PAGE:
The usual visual rule tells that you should leave space in the direction the subject is facing, allow the eye to travel down that. However, monks and monasteries have such an ancient history that I felt it more appropriate to try to show that in the image. Leave all the space behind the monk.
Rules are sometimes meant to be broken.
5. The Admiring Thrush :
You don’t make a photograph just with a camera. You bring to the act of photography all the pictures you have seen, the books you have read, the music you have heard, the people you have loved. – Ansel Adams
We were driving down the hillside at Latpanchor, a lovely little village in Darjeeling when a sudden movement caught the eye. It was a thrush, quite far away but looking through the eye piece, cutting off the rest of the clutter, the image was such a lovely one. Briliant morning light, lovely colours of green and yellow contrasting with the dark brown of the tree and the bird sitting as if admiring Nature’s beauty around it.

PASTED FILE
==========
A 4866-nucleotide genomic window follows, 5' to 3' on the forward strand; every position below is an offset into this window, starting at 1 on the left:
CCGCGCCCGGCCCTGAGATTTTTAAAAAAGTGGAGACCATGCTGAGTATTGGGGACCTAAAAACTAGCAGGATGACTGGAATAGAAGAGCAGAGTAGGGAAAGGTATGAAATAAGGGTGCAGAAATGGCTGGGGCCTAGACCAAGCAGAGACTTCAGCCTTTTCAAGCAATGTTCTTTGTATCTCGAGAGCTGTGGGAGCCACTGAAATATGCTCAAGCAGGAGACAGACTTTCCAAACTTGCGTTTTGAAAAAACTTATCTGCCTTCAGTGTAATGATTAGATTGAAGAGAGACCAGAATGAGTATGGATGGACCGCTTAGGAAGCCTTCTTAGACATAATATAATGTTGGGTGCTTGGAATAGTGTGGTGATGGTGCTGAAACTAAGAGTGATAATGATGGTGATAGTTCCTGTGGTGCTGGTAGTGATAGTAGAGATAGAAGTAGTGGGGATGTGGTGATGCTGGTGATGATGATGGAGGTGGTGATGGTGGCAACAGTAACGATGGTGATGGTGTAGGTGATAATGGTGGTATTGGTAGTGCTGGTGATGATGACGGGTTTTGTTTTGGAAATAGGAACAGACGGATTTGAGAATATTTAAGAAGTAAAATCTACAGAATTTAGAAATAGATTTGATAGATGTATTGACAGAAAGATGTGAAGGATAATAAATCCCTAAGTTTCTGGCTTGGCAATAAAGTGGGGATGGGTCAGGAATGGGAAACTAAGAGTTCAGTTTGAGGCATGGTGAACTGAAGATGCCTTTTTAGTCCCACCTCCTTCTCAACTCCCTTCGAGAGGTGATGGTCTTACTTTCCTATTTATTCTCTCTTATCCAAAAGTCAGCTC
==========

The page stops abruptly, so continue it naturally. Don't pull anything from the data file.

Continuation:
It’s a common little bird. In a fairy tale like setting.
4. Spot the Leopard :
The art of photography is all about directing the attention of the viewer. – Steven Pinker
We had such fantastic sightings at Bera. All my previous bad karma with leopards got wiped out here. And, such fantastic photo opportunities, very different from the standard images you get from the place. What made me choose this one from the large pile of photos I have, is simply because in my mind this image captures how this beautiful animal merges with the place it has chosen to make its home. The leopard isn’t very noticeable. At first glance, you might even miss it.